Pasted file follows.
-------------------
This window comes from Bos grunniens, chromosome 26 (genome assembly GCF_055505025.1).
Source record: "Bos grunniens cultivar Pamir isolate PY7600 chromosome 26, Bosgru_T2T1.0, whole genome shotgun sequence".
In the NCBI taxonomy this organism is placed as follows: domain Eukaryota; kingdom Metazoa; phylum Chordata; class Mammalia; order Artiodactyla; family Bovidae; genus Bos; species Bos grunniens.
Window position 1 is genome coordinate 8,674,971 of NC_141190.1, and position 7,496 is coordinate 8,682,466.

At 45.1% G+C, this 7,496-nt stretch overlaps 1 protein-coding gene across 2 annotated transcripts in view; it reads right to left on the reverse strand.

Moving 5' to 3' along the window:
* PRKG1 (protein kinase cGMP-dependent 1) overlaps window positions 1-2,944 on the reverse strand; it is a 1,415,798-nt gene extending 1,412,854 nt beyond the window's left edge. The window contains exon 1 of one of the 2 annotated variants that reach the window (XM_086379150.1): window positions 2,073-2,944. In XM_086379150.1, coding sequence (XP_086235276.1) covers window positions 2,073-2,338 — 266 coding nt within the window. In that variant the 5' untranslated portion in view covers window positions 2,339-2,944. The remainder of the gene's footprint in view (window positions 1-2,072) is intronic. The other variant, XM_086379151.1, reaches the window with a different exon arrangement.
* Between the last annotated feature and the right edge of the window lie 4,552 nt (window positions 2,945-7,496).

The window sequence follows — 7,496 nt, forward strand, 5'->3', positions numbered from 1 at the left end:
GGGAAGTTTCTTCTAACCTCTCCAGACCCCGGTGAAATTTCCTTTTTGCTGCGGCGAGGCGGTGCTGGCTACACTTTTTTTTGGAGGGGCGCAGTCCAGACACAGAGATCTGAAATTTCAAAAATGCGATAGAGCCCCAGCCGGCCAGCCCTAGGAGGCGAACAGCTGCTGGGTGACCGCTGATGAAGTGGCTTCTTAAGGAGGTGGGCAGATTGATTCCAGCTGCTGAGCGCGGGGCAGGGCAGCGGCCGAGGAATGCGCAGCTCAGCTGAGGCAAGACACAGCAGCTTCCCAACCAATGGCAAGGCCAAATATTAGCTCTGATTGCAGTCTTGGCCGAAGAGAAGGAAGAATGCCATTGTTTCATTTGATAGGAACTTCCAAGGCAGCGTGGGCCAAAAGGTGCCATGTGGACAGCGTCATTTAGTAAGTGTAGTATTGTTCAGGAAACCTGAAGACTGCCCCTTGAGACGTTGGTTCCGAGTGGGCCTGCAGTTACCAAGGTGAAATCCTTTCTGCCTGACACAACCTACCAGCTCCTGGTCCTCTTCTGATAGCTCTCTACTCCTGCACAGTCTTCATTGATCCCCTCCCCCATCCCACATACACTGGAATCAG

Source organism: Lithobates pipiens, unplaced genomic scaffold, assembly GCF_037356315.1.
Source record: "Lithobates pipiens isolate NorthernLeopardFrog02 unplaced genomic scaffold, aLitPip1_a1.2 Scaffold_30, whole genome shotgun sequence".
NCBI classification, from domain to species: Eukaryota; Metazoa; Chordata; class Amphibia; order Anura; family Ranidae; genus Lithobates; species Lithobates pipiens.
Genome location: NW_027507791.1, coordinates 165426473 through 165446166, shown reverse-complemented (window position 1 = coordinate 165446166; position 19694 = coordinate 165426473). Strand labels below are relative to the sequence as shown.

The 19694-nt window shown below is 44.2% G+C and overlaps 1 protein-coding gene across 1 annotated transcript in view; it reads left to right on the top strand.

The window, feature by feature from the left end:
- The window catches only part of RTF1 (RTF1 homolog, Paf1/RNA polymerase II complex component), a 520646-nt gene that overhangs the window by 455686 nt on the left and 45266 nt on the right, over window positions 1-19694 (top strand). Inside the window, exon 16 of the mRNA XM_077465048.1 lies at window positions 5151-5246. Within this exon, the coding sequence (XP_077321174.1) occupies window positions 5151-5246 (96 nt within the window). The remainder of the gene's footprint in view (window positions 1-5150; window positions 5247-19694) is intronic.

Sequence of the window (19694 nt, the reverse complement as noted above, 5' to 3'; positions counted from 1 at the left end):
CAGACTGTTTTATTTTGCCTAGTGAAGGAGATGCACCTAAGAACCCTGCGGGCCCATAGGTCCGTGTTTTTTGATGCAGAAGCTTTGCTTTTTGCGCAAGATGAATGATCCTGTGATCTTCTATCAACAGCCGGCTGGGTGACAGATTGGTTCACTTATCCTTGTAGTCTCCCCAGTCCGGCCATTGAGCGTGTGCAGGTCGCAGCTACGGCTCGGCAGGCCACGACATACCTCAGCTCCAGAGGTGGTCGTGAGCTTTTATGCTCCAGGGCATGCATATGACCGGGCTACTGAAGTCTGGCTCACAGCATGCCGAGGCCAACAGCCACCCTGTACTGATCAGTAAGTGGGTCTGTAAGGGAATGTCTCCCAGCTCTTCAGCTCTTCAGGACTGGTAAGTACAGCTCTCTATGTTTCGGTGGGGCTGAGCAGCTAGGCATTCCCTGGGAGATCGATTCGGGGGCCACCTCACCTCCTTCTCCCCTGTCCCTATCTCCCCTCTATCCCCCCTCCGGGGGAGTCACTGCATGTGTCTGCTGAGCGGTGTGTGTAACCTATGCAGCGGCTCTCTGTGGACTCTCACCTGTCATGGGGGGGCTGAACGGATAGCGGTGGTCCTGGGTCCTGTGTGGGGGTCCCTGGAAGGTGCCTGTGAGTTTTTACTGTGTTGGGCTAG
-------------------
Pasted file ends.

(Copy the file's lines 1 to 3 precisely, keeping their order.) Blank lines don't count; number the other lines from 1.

This window comes from Bos grunniens, chromosome 26 (genome assembly GCF_055505025.1).
Source record: "Bos grunniens cultivar Pamir isolate PY7600 chromosome 26, Bosgru_T2T1.0, whole genome shotgun sequence".
In the NCBI taxonomy this organism is placed as follows: domain Eukaryota; kingdom Metazoa; phylum Chordata; class Mammalia; order Artiodactyla; family Bovidae; genus Bos; species Bos grunniens.